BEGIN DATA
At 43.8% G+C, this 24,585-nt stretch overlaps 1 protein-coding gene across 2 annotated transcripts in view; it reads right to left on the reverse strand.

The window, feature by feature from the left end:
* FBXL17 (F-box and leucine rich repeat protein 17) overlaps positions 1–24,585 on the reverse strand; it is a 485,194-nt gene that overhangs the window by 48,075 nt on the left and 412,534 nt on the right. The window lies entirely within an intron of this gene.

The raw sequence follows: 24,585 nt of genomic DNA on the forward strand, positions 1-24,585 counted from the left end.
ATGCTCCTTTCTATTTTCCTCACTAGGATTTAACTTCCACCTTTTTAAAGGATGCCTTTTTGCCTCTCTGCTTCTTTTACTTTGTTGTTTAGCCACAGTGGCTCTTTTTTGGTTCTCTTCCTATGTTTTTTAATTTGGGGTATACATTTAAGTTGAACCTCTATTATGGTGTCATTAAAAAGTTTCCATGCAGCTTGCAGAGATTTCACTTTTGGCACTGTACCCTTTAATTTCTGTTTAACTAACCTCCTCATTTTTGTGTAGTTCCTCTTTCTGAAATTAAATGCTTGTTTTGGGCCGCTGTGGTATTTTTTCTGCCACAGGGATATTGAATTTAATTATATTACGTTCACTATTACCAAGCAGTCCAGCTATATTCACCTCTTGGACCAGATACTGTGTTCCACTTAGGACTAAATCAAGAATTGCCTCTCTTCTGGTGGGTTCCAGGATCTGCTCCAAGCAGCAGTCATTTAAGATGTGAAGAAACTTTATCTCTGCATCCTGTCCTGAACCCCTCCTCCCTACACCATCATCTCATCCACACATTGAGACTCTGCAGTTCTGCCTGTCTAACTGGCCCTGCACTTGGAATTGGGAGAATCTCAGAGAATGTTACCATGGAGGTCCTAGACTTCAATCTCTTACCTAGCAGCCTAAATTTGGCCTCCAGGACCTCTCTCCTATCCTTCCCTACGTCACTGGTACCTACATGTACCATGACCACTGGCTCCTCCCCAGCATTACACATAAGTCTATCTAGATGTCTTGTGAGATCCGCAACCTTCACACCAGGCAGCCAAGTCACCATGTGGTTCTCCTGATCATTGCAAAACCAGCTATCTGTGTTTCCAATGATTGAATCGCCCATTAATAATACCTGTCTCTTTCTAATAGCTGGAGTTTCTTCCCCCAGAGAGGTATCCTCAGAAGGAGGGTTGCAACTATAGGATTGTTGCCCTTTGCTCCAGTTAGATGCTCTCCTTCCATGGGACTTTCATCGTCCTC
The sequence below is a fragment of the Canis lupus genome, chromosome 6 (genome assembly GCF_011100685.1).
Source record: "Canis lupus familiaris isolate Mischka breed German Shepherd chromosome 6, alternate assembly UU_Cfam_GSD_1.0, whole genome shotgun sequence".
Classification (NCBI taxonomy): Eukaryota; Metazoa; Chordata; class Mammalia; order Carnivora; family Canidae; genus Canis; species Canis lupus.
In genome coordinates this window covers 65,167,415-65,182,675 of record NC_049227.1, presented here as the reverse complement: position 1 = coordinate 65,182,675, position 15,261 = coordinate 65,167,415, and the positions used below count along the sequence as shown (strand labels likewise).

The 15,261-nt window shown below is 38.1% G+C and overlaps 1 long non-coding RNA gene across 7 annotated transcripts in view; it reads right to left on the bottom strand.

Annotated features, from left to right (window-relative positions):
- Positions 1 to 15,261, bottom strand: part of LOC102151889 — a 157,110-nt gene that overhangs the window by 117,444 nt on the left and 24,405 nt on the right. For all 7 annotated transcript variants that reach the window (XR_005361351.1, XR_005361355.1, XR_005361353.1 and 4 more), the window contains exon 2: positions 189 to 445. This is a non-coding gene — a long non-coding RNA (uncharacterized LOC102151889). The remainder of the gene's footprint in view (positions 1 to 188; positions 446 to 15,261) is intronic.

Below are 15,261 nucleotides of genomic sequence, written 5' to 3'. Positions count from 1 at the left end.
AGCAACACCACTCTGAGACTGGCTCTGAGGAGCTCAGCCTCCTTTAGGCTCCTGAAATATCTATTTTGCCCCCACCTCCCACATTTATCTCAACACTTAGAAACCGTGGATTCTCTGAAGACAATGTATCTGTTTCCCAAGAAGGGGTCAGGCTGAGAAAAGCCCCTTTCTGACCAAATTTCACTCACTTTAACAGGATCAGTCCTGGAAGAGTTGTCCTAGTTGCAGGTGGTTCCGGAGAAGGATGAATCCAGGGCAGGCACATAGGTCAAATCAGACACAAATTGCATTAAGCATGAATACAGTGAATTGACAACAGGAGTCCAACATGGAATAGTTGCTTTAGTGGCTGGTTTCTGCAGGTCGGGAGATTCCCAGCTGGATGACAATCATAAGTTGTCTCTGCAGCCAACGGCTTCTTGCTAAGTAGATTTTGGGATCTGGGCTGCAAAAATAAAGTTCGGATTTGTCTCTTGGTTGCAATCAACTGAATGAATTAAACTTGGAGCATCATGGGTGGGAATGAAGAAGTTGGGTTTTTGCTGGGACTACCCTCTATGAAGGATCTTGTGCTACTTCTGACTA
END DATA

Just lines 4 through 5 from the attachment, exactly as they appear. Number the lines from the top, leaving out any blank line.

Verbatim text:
The raw sequence follows: 24,585 nt of genomic DNA on the forward strand, positions 1-24,585 counted from the left end.
ATGCTCCTTTCTATTTTCCTCACTAGGATTTAACTTCCACCTTTTTAAAGGATGCCTTTTTGCCTCTCTGCTTCTTTTACTTTGTTGTTTAGCCACAGTGGCTCTTTTTTGGTTCTCTTCCTATGTTTTTTAATTTGGGGTATACATTTAAGTTGAACCTCTATTATGGTGTCATTAAAAAGTTTCCATGCAGCTTGCAGAGATTTCACTTTTGGCACTGTACCCTTTAATTTCTGTTTAACTAACCTCCTCATTTTTGTGTAGTTCCTCTTTCTGAAATTAAATGCTTGTTTTGGGCCGCTGTGGTATTTTTTCTGCCACAGGGATATTGAATTTAATTATATTACGTTCACTATTACCAAGCAGTCCAGCTATATTCACCTCTTGGACCAGATACTGTGTTCCACTTAGGACTAAATCAAGAATTGCCTCTCTTCTGGTGGGTTCCAGGATCTGCTCCAAGCAGCAGTCATTTAAGATGTGAAGAAACTTTATCTCTGCATCCTGTCCTGAACCCCTCCTCCCTACACCATCATCTCATCCACACATTGAGACTCTGCAGTTCTGCCTGTCTAACTGGCCCTGCACTTGGAATTGGGAGAATCTCAGAGAATGTTACCATGGAGGTCCTAGACTTCAATCTCTTACCTAGCAGCCTAAATTTGGCCTCCAGGACCTCTCTCCTATCCTTCCCTACGTCACTGGTACCTACATGTACCATGACCACTGGCTCCTCCCCAGCATTACACATAAGTCTATCTAGATGTCTTGTGAGATCCGCAACCTTCACACCAGGCAGCCAAGTCACCATGTGGTTCTCCTGATCATTGCAAAACCAGCTATCTGTGTTTCCAATGATTGAATCGCCCATTAATAATACCTGTCTCTTTCTAATAGCTGGAGTTTCTTCCCCCAGAGAGGTATCCTCAGAAGGAGGGTTGCAACTATAGGATTGTTGCCCTTTGCTCCAGTTAGATGCTCTCCTTCCATGGGACTTTCATCGTCCTC